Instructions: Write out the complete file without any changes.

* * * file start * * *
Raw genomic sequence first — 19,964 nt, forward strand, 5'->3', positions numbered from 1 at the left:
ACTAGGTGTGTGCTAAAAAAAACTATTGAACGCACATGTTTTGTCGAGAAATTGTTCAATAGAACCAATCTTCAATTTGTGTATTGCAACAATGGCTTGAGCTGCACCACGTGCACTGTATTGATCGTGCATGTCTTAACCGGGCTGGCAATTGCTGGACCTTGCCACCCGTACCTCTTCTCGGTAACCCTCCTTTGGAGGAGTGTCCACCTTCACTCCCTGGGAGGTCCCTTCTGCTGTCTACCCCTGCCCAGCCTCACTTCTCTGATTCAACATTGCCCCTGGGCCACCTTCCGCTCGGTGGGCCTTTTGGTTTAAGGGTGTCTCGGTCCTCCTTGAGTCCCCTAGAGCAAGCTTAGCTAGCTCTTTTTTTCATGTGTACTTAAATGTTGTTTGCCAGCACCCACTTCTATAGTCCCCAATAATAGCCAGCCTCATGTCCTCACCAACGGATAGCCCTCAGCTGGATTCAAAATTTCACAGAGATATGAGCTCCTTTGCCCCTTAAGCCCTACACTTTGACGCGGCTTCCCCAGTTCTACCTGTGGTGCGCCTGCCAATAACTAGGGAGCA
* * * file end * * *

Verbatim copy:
Raw genomic sequence first — 19,964 nt, forward strand, 5'->3', positions numbered from 1 at the left:
ACTAGGTGTGTGCTAAAAAAAACTATTGAACGCACATGTTTTGTCGAGAAATTGTTCAATAGAACCAATCTTCAATTTGTGTATTGCAACAATGGCTTGAGCTGCACCACGTGCACTGTATTGATCGTGCATGTCTTAACCGGGCTGGCAATTGCTGGACCTTGCCACCCGTACCTCTTCTCGGTAACCCTCCTTTGGAGGAGTGTCCACCTTCACTCCCTGGGAGGTCCCTTCTGCTGTCTACCCCTGCCCAGCCTCACTTCTCTGATTCAACATTGCCCCTGGGCCACCTTCCGCTCGGTGGGCCTTTTGGTTTAAGGGTGTCTCGGTCCTCCTTGAGTCCCCTAGAGCAAGCTTAGCTAGCTCTTTTTTTCATGTGTACTTAAATGTTGTTTGCCAGCACCCACTTCTATAGTCCCCAATAATAGCCAGCCTCATGTCCTCACCAACGGATAGCCCTCAGCTGGATTCAAAATTTCACAGAGATATGAGCTCCTTTGCCCCTTAAGCCCTACACTTTGACGCGGCTTCCCCAGTTCTACCTGTGGTGCGCCTGCCAATAACTAGGGAGCA